Canny customers propel Asda to a high-performance fortnight

SUPERMARKET chain Asda said customers planned ahead to beat bad weather and spread the cost of Christmas, making the two-week run-up to December 25 busier than usual.

The Leeds-based group said it saw a record four million customers on December 23, helping it to achieve a "good" Christmas performance.

The group, part of the world's biggest retailer, Wal-Mart, also opened 105 of its stores on Boxing Day, attracting half a million shoppers.

It said customers learned from last year's bad weather by stocking up on food and drink early. Asda said many chose to split their "big shop" into two trips.

"The combination of bad weather and people working hard to budget this year has meant the Christmas shop has been spread across a longer period of time, with shoppers making a couple of trips to stock up for the festive season," said Andy Clarke, Asda president and chief executive.

The group said customers planned for the poor weather by filling trolleys with longer life and frozen items two weeks before the Christmas day, returning for fresh produce and vegetables closer to the day.

Eleven of its stores recorded sales of over 7m in the fortnight leading up to Christmas, compared with nine in 2009. Boldon in Tyne and Wear and Havant in Hampshire both took more than 8m. Other top-performing stores were Queensferry, Edinburgh and Enniskillen, Northern Ireland.

Asda, the UK's second-biggest supermarket chain with 384 stores, did not provide total or like-for-like sales figures for the festive period.

The group faces headwinds in 2011 from rising commodity and energy prices, plus the January VAT increase from 17.5 per cent to 20 per cent.

Earlier this year, Mr Clarke admitted that Asda had lost focus on a number of areas, which was affecting its performance. But in December its market share stabilised for the first time in 2010, at 17 per cent.

Mr Clarke recently told the Yorkshire Post Asda would have to raise some prices when the VAT increase hits. But yesterday he insisted customers should not notice the difference.

"We're keeping things simple at as always at Asda," he said. "The price customers see on the shelf in January will be the price they'll pay at the till and we've been working hard behind the scenes to make sure customers hardly notice a thing.

"The good news is that our Asda price guarantee means our shoppers don't have to worry about the VAT rise – if they find a basket cheaper at one of our competitors, we'll refund the difference."

Asda introduced a number of measures this month in an attempt to help shoppers and boost sales. This included assigning staff to monitor the check-out queues and flag up available tills to customers. Other staff were named Go-Getters with the job of running to fetch items for forgetful customers at the checkouts.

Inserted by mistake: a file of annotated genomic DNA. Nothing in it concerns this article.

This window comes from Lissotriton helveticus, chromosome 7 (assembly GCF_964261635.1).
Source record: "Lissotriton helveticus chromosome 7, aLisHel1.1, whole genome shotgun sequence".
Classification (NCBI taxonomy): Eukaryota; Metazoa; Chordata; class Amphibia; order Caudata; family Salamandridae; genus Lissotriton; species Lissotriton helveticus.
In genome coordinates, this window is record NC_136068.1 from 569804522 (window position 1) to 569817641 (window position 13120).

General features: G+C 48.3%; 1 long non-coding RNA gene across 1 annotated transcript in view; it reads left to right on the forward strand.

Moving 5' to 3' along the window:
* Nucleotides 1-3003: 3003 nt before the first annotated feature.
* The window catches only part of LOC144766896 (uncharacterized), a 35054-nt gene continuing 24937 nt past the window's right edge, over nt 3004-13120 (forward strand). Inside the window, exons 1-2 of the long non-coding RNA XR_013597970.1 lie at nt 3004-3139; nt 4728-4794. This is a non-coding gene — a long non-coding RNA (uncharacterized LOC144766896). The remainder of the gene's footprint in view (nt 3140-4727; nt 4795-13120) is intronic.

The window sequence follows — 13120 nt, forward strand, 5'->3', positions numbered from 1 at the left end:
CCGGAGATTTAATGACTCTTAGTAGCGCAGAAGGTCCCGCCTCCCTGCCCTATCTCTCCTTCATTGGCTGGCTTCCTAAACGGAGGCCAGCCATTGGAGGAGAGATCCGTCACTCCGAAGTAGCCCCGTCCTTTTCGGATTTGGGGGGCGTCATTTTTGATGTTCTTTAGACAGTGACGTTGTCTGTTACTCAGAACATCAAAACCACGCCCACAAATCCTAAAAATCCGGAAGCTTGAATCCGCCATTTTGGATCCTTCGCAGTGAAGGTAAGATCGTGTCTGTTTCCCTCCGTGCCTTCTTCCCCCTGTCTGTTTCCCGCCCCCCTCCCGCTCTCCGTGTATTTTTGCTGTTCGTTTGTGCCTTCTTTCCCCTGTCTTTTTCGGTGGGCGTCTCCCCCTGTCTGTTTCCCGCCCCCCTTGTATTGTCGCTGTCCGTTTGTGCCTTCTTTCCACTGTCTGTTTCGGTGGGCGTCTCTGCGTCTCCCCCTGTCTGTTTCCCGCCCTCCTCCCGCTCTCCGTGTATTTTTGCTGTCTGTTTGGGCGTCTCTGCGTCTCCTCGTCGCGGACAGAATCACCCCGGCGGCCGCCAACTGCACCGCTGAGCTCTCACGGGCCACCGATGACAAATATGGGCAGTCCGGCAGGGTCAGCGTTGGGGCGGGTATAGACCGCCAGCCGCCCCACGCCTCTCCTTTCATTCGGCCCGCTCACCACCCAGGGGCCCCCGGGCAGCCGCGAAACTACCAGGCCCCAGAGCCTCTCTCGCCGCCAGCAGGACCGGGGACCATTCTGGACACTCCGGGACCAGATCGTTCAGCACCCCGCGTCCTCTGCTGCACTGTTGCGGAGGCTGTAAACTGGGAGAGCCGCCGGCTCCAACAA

In November, Asda reported a return to sales growth for the third quarter of its financial year as it benefited from initiatives such as price-matching and the revamp of the supermarket's upmarket Extra Special range.

The group also re-vamped its mid-tier Chosen by You own brand label in September with a 100m relaunch after admitting the previous range had become "invisible".

Yesterday Asda said products from its Chosen by You and Extra Special ranges proved popular with customers. Sales of the Wyke Farm Cheddar increased tenfold and more than 50,000 Extra Special cheeseboards were bought.

The supermarket sold 25 per cent more sprouts this year than 2009, 1m of Extra Special pate and more than 2.5m mince pies.

Best-sellers on Boxing Day purchase included batteries, as customers powered new toys.

The supermarket said the heavy snowfall did not prevent it delivering more online grocery baskets than ever before in the run up to Christmas, making more than 250,000 deliveries.

Its drivers were kitted with snow shovels and snow shoes, and where customers could not be reached, local car parks were used as meeting points for delivery.

Asda also initiated Operation Snowflake, to keep its car parks clear and shelves stocked. It used snow ploughs more than 1,600 times as well as almost 4.5m tonnes of salt to melt ice.

"Our shoppers weren't the only ones to learn the lessons of last year, and we have worked incredibly hard this year to make sure our deliveries got through and customers could reach our stores, whatever the British weather threw at them," said Mr Clarke.

Shoppers flock to lewis sale

HIGH street bellwether John Lewis smashed its record for a single day's trading by more than 30 per cent as shoppers flocked to its clearance sale.

The group said sales between Monday and Wednesday were up 26.2 per cent on a year ago. Monday saw sales of 27.8m, up 54 per cent on the same day last year.

Monday's sales were up more than 30 per cent on its previous biggest-ever day, December 27, 2008.

Sales director Nat Wakely said: "There has been an overwhelmingly positive response."